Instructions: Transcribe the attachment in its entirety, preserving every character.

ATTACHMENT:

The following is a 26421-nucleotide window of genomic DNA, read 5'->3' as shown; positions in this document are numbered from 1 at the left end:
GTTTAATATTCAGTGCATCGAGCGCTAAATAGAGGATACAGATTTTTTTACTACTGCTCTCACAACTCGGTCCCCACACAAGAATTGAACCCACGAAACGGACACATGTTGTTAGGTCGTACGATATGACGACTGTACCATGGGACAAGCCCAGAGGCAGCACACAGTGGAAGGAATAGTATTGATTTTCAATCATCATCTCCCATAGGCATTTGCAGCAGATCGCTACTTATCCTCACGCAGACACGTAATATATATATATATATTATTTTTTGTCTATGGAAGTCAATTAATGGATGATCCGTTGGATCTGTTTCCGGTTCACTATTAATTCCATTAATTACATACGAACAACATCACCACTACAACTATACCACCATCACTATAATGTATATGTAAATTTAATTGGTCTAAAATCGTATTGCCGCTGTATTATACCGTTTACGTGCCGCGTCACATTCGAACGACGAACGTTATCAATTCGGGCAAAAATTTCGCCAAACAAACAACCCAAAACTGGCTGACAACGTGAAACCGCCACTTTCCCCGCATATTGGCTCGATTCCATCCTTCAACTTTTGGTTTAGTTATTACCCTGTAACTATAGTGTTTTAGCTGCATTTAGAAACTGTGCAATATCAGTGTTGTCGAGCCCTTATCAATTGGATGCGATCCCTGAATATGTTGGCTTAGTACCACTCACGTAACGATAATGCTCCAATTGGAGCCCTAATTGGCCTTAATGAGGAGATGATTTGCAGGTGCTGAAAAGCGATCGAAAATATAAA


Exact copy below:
The following is a 26421-nucleotide window of genomic DNA, read 5'->3' as shown; positions in this document are numbered from 1 at the left end:
GTTTAATATTCAGTGCATCGAGCGCTAAATAGAGGATACAGATTTTTTTACTACTGCTCTCACAACTCGGTCCCCACACAAGAATTGAACCCACGAAACGGACACATGTTGTTAGGTCGTACGATATGACGACTGTACCATGGGACAAGCCCAGAGGCAGCACACAGTGGAAGGAATAGTATTGATTTTCAATCATCATCTCCCATAGGCATTTGCAGCAGATCGCTACTTATCCTCACGCAGACACGTAATATATATATATATATTATTTTTTGTCTATGGAAGTCAATTAATGGATGATCCGTTGGATCTGTTTCCGGTTCACTATTAATTCCATTAATTACATACGAACAACATCACCACTACAACTATACCACCATCACTATAATGTATATGTAAATTTAATTGGTCTAAAATCGTATTGCCGCTGTATTATACCGTTTACGTGCCGCGTCACATTCGAACGACGAACGTTATCAATTCGGGCAAAAATTTCGCCAAACAAACAACCCAAAACTGGCTGACAACGTGAAACCGCCACTTTCCCCGCATATTGGCTCGATTCCATCCTTCAACTTTTGGTTTAGTTATTACCCTGTAACTATAGTGTTTTAGCTGCATTTAGAAACTGTGCAATATCAGTGTTGTCGAGCCCTTATCAATTGGATGCGATCCCTGAATATGTTGGCTTAGTACCACTCACGTAACGATAATGCTCCAATTGGAGCCCTAATTGGCCTTAATGAGGAGATGATTTGCAGGTGCTGAAAAGCGATCGAAAATATAAA